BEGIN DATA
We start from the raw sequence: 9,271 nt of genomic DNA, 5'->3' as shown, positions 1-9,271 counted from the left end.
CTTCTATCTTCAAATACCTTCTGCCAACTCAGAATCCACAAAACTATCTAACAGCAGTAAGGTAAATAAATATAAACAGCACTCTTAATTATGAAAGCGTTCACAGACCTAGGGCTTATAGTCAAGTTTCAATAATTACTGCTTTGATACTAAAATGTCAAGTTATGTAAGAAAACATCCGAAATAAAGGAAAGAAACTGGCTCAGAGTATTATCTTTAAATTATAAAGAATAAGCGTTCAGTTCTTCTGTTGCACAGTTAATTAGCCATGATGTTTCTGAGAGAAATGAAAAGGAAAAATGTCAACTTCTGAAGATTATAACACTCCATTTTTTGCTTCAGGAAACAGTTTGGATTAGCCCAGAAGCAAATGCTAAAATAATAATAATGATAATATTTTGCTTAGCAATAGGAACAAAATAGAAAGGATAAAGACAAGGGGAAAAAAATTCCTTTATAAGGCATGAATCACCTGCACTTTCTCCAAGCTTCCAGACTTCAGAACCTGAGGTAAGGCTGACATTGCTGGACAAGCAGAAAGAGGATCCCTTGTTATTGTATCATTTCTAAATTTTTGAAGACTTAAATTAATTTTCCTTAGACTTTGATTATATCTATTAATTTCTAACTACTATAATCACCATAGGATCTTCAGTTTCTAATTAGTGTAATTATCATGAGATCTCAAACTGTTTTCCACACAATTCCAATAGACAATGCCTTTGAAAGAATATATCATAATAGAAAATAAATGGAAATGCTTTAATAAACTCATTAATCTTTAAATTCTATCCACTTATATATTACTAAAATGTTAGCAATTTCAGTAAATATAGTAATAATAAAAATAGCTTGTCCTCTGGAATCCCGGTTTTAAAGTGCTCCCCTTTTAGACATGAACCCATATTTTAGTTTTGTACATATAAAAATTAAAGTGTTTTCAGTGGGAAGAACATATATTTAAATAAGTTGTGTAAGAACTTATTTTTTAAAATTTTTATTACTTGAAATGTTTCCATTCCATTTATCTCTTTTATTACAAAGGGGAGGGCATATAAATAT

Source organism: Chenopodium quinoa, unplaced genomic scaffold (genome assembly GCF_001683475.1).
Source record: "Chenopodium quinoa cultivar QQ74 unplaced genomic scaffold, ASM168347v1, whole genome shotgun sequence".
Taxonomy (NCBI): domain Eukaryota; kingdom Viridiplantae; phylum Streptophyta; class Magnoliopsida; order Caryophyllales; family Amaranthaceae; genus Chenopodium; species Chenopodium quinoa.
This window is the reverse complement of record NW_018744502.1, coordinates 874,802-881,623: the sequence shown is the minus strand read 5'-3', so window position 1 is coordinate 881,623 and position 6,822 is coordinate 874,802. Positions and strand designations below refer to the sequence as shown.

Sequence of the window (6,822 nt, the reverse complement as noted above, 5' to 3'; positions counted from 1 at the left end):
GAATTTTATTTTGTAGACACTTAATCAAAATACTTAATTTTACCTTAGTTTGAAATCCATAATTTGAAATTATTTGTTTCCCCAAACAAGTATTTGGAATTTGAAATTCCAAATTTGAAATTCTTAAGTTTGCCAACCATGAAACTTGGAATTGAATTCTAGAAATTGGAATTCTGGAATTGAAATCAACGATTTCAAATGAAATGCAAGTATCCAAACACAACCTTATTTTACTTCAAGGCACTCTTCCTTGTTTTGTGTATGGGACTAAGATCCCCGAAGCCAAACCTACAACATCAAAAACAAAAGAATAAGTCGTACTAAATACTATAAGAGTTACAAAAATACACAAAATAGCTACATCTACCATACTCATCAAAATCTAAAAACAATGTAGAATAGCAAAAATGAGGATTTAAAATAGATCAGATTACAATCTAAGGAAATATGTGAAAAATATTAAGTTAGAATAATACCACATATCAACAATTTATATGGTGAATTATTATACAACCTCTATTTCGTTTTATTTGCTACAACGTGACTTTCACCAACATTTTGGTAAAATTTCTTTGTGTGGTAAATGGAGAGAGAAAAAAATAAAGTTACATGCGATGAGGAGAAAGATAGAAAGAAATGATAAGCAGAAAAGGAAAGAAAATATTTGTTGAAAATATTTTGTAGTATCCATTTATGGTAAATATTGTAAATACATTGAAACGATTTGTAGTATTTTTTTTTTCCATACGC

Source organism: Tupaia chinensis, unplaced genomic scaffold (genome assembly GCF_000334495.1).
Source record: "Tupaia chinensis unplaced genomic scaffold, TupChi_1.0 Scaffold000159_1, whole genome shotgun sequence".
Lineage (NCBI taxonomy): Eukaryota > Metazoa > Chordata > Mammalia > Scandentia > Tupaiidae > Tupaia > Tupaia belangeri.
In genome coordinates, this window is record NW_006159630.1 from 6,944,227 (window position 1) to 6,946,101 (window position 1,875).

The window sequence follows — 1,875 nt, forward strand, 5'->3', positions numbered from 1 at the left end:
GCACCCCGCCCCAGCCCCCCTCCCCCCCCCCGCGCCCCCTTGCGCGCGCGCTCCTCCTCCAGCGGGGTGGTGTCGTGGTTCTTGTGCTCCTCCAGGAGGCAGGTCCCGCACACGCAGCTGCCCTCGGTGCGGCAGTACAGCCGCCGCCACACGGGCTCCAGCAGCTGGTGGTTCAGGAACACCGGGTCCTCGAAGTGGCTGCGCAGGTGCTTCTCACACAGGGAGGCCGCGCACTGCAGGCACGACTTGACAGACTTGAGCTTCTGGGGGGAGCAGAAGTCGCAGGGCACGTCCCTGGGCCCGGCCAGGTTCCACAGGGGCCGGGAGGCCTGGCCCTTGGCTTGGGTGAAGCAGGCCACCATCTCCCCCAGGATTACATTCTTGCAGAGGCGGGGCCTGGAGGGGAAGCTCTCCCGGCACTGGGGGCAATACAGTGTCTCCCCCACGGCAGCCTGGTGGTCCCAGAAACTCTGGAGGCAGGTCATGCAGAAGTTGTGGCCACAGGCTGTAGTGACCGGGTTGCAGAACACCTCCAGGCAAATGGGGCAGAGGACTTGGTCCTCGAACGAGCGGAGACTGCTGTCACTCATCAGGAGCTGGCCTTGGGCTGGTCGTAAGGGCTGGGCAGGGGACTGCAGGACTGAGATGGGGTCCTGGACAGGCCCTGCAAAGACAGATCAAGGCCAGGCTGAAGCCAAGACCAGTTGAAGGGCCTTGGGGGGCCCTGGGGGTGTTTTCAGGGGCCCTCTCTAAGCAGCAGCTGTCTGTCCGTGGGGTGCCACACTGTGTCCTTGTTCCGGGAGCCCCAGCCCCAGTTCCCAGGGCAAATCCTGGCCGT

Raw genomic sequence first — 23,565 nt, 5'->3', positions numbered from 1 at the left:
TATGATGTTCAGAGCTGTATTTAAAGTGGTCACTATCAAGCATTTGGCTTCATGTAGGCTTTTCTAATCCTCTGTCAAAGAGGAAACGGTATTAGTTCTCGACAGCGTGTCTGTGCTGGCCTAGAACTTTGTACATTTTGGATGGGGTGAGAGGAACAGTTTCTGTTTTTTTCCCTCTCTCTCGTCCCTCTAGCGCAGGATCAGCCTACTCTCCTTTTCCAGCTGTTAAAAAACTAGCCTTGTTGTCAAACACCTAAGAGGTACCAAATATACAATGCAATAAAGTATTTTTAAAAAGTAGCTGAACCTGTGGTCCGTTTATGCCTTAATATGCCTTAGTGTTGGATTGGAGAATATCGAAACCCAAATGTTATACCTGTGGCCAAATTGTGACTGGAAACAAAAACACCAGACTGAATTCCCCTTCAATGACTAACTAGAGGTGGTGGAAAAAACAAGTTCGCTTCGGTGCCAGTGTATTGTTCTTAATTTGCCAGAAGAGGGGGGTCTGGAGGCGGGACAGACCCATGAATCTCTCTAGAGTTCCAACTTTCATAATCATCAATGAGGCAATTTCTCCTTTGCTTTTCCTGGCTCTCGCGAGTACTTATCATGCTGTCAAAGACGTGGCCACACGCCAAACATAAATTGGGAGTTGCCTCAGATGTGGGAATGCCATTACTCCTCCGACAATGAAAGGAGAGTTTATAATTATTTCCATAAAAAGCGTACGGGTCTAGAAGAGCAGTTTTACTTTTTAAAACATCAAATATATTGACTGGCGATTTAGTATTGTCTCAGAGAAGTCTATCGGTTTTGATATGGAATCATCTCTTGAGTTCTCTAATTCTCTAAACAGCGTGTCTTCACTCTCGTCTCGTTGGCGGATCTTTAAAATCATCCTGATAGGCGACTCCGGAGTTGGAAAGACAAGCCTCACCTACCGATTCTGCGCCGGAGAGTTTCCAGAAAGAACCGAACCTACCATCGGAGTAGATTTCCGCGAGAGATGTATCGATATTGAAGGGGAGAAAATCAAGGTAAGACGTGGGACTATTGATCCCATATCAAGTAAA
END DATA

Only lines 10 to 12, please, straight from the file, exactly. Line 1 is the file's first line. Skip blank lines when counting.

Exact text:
Source record: "Tupaia chinensis unplaced genomic scaffold, TupChi_1.0 Scaffold000159_1, whole genome shotgun sequence".
Lineage (NCBI taxonomy): Eukaryota > Metazoa > Chordata > Mammalia > Scandentia > Tupaiidae > Tupaia > Tupaia belangeri.
In genome coordinates, this window is record NW_006159630.1 from 6,944,227 (window position 1) to 6,946,101 (window position 1,875).